“Chains of Love” and “Invisible Riverside” are both completely disposable. Thankfully, the last four songs are better. “Save Me” is another song that I like, but it’s not particularly memorable. I’ve always liked Ryan Adams best when he’s sad, but “Save Me” gives off the impression that he’s just being sad for the sake of it. Lyrically, it just talks about needing someone to save him, but from what? Maybe you don’t need any reason for saving other than that you are unhappy, but I couldn’t really connect with the song because it seemed too directionless. The next three songs end the album in an above average fashion; however, none of them are especially gripping. Yes, “Kindness” and “Lucky Now” are pretty good songs, but with all the good music coming out this year I don’t find myself coming back to them very often.
So there you go, I’ve found another Ryan Adams that I enjoy, with a few very strong songs, a few weak ones, and a lot that are just ‘okay.’ With all of the great music I’ve heard this year there’s no way this album will make it into my top 10 list at the end of it. But, if you’re a fan of Ryan Adams and have enjoyed what he’s done in the past, you will enjoy “Ashes and Fire” to an extent.
Favorite tracks: Do I Wait, Ashes and Fire, Lucky Now
Ethan: I really haven’t listened to much Ryan Adams. At Dan’s insistence I downloaded the critically (and AP) acclaimed Heartbreaker. As an angst ridden 20 something, I enjoy that record. Ryan displayed an ease and self-awareness that was refreshing. He was a fucked up miserable and entirely badass rock star, who’s song writing was founded in folk music. It was a lethal blend. Apparently, though, Adams has grown up in the past 11 years. His angst has all but disappeared on this record, and really all that remains is his folk roots. For a long time I didn’t like this record. It seemed boring and safe. It wasn’t until I took a walk in the rain that I figured out why it’s great.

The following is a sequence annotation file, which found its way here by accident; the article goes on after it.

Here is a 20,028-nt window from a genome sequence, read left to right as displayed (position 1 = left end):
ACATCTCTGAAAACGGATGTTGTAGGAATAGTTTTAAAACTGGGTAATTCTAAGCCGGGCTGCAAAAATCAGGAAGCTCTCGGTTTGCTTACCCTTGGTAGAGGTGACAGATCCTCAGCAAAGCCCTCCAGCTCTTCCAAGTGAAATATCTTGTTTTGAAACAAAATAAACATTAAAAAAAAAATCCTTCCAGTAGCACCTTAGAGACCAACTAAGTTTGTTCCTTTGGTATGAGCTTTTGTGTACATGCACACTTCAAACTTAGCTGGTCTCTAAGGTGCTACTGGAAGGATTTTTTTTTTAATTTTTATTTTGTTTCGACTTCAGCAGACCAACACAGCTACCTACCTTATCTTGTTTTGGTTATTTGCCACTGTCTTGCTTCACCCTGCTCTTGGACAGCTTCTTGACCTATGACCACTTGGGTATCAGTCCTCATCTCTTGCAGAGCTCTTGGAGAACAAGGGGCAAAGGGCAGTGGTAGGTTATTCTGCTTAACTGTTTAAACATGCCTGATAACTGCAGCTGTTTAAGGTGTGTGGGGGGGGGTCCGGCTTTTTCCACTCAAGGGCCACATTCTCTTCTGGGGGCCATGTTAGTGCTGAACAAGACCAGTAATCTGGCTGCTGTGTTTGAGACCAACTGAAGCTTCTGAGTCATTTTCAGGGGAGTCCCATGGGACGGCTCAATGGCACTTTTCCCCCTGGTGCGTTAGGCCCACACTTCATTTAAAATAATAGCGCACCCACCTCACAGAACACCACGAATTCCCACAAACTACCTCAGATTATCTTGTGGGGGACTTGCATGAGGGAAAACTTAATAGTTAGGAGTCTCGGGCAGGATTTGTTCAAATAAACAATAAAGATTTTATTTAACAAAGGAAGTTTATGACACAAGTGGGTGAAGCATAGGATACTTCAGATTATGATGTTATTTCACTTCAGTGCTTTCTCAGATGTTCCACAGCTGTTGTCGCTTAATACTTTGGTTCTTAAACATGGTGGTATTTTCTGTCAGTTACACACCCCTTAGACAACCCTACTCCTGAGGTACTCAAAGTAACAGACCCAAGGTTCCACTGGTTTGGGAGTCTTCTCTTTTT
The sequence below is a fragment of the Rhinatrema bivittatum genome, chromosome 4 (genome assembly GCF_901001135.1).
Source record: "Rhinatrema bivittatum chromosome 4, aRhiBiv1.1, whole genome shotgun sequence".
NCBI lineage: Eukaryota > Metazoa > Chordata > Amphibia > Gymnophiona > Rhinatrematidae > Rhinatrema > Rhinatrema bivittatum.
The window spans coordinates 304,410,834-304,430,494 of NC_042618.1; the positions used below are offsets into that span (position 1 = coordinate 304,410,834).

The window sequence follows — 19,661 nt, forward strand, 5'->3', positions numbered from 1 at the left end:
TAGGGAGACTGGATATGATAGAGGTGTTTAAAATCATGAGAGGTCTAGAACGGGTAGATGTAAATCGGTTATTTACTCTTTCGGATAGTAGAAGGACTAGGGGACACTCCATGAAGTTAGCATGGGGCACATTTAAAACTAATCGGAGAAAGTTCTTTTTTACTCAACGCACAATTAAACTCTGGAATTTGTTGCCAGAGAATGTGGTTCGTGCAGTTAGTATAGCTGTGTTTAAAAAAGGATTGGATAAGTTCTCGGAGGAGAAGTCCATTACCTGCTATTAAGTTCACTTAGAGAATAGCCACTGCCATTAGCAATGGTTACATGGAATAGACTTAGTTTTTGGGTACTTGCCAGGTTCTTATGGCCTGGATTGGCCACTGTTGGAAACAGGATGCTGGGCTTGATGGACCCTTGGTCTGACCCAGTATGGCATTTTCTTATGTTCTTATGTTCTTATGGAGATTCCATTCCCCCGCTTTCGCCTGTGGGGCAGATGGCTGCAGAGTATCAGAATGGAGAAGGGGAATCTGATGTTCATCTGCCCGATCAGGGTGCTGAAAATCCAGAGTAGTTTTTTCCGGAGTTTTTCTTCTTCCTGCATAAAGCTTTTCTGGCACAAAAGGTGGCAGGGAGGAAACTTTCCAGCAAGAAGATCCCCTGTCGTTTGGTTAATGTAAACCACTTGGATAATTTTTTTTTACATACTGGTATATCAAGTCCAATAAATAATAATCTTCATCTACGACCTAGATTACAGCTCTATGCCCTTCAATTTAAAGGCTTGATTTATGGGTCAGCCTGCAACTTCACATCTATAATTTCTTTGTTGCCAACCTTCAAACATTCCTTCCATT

This album is NOT an album to drive to. You could maybe listen to it while riding the bus. At best, if you want to experience this album in motion, take a walk. Adams has a knack for writing music that soundtracks your life. It’s more about feel than what he’s actually saying. For a lyric fanatic like myself, this seemingly should be the kiss of death for any album. This isn’t the case. At least not for Ashes and Fire. This album is for Friday evenings spent with a bottle of red or Sunday mornings spent dozing in bed. There are very few upbeat rock songs. The title track and Chains of Love are about the closest you’ll get to Heartbreaker here, and they sound next to nothing like Heartbreaker. Nevertheless, they are both great songs. Ashes and Fire in particular would work nicely in a Wes Anderson flick. Chains of Love with its string section doesn’t really flow with the album, but its production is great. The soul of this album, though, is in the slow and midtempo jams.
Ashes and Fire has the ability to do one of two things, depending on your current relationship status. If you’re taken, it gives you the ability to get drunk as hell and spend an evening slow dancing in the living room with your significant other. If you are single, it has the ability to break your heart as you lay in bed wishing you were dancing. Do I Wait and Dirty Rain are both good examples of this. They can break your heart in one context or be extremely comforting in another. This is also true of I Love You But I Don’t Know What To Say, which is a particular highlight of the album and proceeded to make me extremely sad on my rainy stroll. Then of course there is lead single Lucky Now, which sounds single-y. It’s a good song, it’s no To Be Young, but it’s good.
While I enjoy the album I have made a point of not discussing the lyrics. They’re pretty bland or cheesy (I’m looking at you Come Home), and they were the reason I originally thought this record was little more than fodder for the OC-esque closing scenes. However an interesting progression arising in the time between Heartbreaker and Ashes is Adams upper register vocals, which are reminiscent of Neil Young; in a good way. Dude’s got that white man folk soul, and just as his first album suggest, he can (and probably will) break your heart.
Favorite tracks: Ashes and Fire, Do I Wait, I Love You But I Dont Know What To Say